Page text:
Doctoral Dissertations

Date of Award


Degree Type


Degree Name

Doctor of Philosophy



Major Professor

Anne McGill-Franzen, Kimberly Wolbers

Committee Members

Richard Allington, Jeffrey Davis


Deaf and hard of hearing (d/hh) children often acquire an L1 after age 3, thus are arguably more diverse than that of the general bilingual population. A unique problem therefore exists among d/hh late language learners—they often do not have an L1 to later develop an L2. This study investigated the impact of an English writing intervention (Strategic and Interactive Writing Instruction, SIWI) that incorporates support for the development of American Sign Language in an effort to illustrate the necessity of explicitly addressing the proposed interdependence of language learning.

The research involved providing 23 upper elementary and middle school d/hh students with SIWI. SIWI has been shown to have a significant impact on student outcomes in language and literacy. The study was conducted in five classrooms—one fourth, two fifth, and two sixth grade classrooms—over a twelve-week period at a state residential school for the deaf. This allowed for two weeks of pre-test, mid-test and post-test administration, five weeks of regular instruction, and five weeks of intervention. The students received SIWI for four forty-five minute sessions and one thirty-minute session each week for a total of five weeks. The intervention replaced their regular 45 minutes of writing instruction.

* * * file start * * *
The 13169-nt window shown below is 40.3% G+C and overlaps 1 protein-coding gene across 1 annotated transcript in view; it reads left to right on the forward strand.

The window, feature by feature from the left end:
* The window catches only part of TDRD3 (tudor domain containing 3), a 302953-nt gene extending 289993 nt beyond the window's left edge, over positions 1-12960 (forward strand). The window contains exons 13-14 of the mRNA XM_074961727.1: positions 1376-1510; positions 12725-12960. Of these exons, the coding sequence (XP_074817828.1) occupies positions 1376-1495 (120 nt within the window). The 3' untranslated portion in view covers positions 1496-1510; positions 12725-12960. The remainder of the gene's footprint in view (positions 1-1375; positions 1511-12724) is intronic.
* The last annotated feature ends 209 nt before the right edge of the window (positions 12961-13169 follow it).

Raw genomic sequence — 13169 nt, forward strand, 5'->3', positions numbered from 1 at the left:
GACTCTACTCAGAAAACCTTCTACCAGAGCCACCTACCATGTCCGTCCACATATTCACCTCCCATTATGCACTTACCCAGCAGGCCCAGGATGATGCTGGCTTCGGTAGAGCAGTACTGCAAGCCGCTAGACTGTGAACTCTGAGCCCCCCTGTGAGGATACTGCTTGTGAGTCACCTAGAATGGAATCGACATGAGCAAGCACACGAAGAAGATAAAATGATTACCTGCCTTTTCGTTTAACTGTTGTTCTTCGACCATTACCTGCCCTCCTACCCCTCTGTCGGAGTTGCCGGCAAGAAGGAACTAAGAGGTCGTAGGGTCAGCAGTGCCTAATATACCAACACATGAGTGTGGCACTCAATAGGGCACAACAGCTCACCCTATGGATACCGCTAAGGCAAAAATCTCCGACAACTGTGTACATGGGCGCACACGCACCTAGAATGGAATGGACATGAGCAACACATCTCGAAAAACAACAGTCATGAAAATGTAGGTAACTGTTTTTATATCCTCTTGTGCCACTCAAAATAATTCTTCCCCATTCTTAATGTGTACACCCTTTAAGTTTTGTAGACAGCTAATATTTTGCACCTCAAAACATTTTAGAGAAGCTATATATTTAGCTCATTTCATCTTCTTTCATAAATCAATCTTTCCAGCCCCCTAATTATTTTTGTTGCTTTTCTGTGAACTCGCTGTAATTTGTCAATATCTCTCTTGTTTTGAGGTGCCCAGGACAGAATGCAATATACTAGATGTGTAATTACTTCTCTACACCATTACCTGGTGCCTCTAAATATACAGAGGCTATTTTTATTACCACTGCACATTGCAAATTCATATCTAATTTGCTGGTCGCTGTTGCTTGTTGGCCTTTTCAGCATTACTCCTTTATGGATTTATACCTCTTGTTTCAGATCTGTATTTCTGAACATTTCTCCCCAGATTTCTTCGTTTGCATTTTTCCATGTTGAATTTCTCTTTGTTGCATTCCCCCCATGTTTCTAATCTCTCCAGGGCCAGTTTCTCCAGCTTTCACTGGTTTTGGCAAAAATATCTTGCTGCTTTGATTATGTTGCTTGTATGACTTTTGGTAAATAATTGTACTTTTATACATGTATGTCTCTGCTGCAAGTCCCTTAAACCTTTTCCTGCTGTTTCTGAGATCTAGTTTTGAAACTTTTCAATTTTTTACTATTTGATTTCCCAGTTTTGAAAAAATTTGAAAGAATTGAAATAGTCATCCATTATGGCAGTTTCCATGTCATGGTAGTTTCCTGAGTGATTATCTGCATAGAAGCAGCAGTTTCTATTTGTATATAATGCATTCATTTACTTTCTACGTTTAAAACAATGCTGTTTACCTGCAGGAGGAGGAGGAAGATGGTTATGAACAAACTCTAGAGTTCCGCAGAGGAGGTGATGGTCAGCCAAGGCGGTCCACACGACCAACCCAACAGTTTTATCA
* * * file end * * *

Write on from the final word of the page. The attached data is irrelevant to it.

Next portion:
In order to measure expressive language growth in ASL, language samples for each student participant were collected. These samples were analyzed to chart expressive language growth during the time period with no SIWI intervention and while engaged in SIWI by reviewing them for students’ mean length of utterance (MLU), use of unintelligible utterances, and specific grammatical features of ASL, and individually for patterns of ASL expressive language growth. Repeated measures ANOVAs (within and between subjects) conducted for students’ MLU and unintelligible utterances revealed statistically significant growth after five weeks of SIWI.

This study demonstrates the reciprocity of language learning. The foregrounding of written English supported the development of a more nuanced understanding of the use and features of ASL.

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